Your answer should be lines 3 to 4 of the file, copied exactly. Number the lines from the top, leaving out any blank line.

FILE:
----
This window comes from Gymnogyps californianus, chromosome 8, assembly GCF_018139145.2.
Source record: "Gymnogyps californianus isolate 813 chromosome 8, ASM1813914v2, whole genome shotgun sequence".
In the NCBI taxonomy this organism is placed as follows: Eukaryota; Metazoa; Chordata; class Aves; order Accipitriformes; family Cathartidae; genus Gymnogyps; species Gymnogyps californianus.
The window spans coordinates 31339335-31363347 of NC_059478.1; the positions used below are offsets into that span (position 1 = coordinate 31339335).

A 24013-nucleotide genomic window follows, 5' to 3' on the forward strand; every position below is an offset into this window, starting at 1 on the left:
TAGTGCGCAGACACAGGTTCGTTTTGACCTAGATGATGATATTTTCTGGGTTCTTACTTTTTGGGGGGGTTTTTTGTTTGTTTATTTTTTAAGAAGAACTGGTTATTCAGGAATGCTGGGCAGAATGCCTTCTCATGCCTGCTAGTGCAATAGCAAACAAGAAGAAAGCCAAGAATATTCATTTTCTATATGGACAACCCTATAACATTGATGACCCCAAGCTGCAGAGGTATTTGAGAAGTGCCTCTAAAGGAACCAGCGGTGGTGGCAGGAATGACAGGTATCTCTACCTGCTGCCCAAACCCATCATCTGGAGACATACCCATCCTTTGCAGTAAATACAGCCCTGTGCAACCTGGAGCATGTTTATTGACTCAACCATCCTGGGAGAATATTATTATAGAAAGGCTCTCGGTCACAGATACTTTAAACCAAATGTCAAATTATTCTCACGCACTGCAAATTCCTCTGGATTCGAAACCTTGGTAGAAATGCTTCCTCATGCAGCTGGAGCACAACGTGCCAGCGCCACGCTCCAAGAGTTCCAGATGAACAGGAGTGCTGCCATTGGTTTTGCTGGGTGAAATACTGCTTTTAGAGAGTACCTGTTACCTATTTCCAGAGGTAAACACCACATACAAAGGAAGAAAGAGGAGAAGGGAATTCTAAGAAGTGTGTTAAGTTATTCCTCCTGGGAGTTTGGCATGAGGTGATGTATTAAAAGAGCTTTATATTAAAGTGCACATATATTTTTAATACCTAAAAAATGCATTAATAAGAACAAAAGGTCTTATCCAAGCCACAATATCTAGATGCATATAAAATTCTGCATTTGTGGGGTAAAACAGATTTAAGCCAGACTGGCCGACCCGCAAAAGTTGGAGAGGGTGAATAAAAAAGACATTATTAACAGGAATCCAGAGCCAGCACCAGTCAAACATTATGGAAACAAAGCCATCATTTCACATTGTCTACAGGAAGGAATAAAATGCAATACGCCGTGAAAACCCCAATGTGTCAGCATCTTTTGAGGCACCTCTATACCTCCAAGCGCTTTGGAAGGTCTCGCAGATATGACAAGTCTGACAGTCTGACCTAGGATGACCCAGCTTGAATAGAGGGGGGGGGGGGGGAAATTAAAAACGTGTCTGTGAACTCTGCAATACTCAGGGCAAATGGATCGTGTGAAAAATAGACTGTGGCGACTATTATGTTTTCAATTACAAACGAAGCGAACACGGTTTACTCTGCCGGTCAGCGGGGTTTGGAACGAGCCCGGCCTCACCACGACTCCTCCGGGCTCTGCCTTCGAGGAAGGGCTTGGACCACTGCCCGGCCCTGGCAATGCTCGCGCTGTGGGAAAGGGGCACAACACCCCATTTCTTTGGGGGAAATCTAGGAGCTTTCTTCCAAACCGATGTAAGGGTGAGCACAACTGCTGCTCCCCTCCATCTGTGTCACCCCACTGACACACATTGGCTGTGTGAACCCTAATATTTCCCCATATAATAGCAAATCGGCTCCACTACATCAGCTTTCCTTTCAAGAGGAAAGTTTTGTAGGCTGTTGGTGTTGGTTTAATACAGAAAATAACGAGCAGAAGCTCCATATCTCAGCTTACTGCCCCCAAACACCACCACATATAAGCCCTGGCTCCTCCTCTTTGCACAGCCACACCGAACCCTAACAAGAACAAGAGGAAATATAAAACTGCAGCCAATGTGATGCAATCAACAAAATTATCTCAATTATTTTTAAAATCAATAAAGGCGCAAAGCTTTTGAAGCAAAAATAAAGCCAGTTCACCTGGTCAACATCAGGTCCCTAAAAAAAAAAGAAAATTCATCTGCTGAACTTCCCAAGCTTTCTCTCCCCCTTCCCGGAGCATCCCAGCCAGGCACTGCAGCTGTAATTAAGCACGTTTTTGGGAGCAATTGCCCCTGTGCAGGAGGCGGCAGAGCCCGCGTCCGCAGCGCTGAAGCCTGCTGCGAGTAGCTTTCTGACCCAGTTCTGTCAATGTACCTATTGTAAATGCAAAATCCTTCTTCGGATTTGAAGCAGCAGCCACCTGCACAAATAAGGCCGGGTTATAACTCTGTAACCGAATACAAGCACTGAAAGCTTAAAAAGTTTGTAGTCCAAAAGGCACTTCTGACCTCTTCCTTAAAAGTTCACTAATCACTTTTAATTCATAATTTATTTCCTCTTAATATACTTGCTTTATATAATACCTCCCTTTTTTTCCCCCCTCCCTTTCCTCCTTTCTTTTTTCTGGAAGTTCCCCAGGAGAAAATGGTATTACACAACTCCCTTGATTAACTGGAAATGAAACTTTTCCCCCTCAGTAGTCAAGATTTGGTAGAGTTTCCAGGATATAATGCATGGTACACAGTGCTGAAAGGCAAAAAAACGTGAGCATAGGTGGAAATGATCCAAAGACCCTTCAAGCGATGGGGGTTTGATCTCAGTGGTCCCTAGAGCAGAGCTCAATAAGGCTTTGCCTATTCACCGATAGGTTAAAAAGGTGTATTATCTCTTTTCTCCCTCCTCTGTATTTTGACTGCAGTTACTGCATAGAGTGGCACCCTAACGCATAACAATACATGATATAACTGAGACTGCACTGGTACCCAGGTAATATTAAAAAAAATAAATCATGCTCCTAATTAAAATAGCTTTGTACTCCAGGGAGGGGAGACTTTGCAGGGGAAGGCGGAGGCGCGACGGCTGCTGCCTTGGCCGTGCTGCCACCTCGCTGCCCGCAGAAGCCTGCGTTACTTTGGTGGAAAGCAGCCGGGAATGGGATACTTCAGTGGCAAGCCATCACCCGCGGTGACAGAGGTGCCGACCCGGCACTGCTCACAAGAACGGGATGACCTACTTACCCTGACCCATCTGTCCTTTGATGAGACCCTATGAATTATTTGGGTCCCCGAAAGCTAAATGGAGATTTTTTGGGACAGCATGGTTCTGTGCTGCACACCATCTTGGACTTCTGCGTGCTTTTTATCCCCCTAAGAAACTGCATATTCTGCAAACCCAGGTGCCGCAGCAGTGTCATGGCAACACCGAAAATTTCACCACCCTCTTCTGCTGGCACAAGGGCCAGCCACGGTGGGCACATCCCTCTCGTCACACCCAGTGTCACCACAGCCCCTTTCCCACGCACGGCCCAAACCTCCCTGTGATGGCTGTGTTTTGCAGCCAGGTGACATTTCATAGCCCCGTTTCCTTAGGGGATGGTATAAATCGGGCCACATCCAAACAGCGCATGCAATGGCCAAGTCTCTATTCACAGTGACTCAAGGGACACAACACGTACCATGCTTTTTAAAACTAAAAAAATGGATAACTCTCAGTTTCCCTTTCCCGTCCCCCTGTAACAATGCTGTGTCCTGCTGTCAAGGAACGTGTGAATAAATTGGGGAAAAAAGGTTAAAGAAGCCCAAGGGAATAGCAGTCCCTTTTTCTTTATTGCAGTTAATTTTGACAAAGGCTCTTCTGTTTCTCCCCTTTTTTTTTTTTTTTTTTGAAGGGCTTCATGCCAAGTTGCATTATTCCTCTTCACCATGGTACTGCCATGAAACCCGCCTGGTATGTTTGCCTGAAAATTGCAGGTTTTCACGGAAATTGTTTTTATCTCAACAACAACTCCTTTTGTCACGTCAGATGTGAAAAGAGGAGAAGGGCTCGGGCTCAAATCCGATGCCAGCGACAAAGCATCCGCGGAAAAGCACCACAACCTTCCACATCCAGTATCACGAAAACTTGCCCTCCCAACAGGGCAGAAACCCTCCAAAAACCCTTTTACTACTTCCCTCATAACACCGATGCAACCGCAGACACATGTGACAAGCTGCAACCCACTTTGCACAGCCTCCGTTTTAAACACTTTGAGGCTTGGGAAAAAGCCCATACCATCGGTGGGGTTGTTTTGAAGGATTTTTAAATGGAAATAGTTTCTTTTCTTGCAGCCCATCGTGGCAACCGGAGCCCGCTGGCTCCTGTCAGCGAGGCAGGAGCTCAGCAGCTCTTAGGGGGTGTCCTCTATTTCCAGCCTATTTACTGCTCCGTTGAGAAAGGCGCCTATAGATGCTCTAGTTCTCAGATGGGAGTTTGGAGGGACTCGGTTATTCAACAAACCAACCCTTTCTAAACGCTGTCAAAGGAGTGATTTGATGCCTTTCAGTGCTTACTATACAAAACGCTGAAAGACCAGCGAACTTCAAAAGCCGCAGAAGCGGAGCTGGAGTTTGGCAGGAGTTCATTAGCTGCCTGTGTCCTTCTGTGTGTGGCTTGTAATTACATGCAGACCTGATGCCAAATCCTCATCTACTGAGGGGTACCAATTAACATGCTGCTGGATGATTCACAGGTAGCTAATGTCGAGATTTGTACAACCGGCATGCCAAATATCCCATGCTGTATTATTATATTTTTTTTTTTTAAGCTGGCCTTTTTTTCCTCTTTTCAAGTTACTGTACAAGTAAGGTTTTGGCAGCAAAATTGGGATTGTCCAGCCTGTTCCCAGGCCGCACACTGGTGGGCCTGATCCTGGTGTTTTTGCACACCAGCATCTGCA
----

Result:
In the NCBI taxonomy this organism is placed as follows: Eukaryota; Metazoa; Chordata; class Aves; order Accipitriformes; family Cathartidae; genus Gymnogyps; species Gymnogyps californianus.
The window spans coordinates 31339335-31363347 of NC_059478.1; the positions used below are offsets into that span (position 1 = coordinate 31339335).